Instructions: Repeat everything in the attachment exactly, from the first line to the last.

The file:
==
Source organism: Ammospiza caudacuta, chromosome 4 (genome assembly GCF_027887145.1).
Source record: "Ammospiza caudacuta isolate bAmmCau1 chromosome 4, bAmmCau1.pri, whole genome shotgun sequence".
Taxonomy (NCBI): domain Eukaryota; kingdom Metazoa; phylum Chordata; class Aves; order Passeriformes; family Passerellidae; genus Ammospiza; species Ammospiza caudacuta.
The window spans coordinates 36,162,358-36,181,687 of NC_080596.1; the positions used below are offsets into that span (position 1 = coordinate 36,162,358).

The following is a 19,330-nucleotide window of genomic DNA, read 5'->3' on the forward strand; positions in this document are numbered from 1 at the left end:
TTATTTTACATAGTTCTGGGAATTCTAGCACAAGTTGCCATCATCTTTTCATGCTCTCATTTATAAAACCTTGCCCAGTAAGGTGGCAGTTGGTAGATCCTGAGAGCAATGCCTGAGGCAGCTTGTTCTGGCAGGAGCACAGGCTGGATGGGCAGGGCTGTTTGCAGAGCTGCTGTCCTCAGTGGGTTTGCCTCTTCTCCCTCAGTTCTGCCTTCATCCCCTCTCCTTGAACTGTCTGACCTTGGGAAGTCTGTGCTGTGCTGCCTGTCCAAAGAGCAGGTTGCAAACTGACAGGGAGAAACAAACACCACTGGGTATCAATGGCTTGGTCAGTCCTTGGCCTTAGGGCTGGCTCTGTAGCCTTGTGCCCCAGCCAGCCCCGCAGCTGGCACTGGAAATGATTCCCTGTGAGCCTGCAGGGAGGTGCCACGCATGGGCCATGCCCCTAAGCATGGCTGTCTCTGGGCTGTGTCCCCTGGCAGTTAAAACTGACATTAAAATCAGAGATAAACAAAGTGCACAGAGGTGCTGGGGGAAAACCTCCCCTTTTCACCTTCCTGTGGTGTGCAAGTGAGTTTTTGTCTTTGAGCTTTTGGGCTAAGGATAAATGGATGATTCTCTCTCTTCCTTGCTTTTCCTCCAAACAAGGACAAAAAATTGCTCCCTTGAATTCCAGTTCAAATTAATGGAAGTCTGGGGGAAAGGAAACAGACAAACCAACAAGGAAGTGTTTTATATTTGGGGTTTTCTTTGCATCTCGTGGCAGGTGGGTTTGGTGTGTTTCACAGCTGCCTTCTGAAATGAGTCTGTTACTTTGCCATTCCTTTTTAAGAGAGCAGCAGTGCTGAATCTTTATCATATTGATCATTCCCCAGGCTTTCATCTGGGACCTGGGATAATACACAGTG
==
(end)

Source organism: Ammospiza caudacuta, chromosome 4 (genome assembly GCF_027887145.1).
Source record: "Ammospiza caudacuta isolate bAmmCau1 chromosome 4, bAmmCau1.pri, whole genome shotgun sequence".
Taxonomy (NCBI): domain Eukaryota; kingdom Metazoa; phylum Chordata; class Aves; order Passeriformes; family Passerellidae; genus Ammospiza; species Ammospiza caudacuta.
The window spans coordinates 36,162,358-36,181,687 of NC_080596.1; the positions used below are offsets into that span (position 1 = coordinate 36,162,358).

The following is a 19,330-nucleotide window of genomic DNA, read 5'->3' on the forward strand; positions in this document are numbered from 1 at the left end:
TTATTTTACATAGTTCTGGGAATTCTAGCACAAGTTGCCATCATCTTTTCATGCTCTCATTTATAAAACCTTGCCCAGTAAGGTGGCAGTTGGTAGATCCTGAGAGCAATGCCTGAGGCAGCTTGTTCTGGCAGGAGCACAGGCTGGATGGGCAGGGCTGTTTGCAGAGCTGCTGTCCTCAGTGGGTTTGCCTCTTCTCCCTCAGTTCTGCCTTCATCCCCTCTCCTTGAACTGTCTGACCTTGGGAAGTCTGTGCTGTGCTGCCTGTCCAAAGAGCAGGTTGCAAACTGACAGGGAGAAACAAACACCACTGGGTATCAATGGCTTGGTCAGTCCTTGGCCTTAGGGCTGGCTCTGTAGCCTTGTGCCCCAGCCAGCCCCGCAGCTGGCACTGGAAATGATTCCCTGTGAGCCTGCAGGGAGGTGCCACGCATGGGCCATGCCCCTAAGCATGGCTGTCTCTGGGCTGTGTCCCCTGGCAGTTAAAACTGACATTAAAATCAGAGATAAACAAAGTGCACAGAGGTGCTGGGGGAAAACCTCCCCTTTTCACCTTCCTGTGGTGTGCAAGTGAGTTTTTGTCTTTGAGCTTTTGGGCTAAGGATAAATGGATGATTCTCTCTCTTCCTTGCTTTTCCTCCAAACAAGGACAAAAAATTGCTCCCTTGAATTCCAGTTCAAATTAATGGAAGTCTGGGGGAAAGGAAACAGACAAACCAACAAGGAAGTGTTTTATATTTGGGGTTTTCTTTGCATCTCGTGGCAGGTGGGTTTGGTGTGTTTCACAGCTGCCTTCTGAAATGAGTCTGTTACTTTGCCATTCCTTTTTAAGAGAGCAGCAGTGCTGAATCTTTATCATATTGATCATTCCCCAGGCTTTCATCTGGGACCTGGGATAATACACAGTG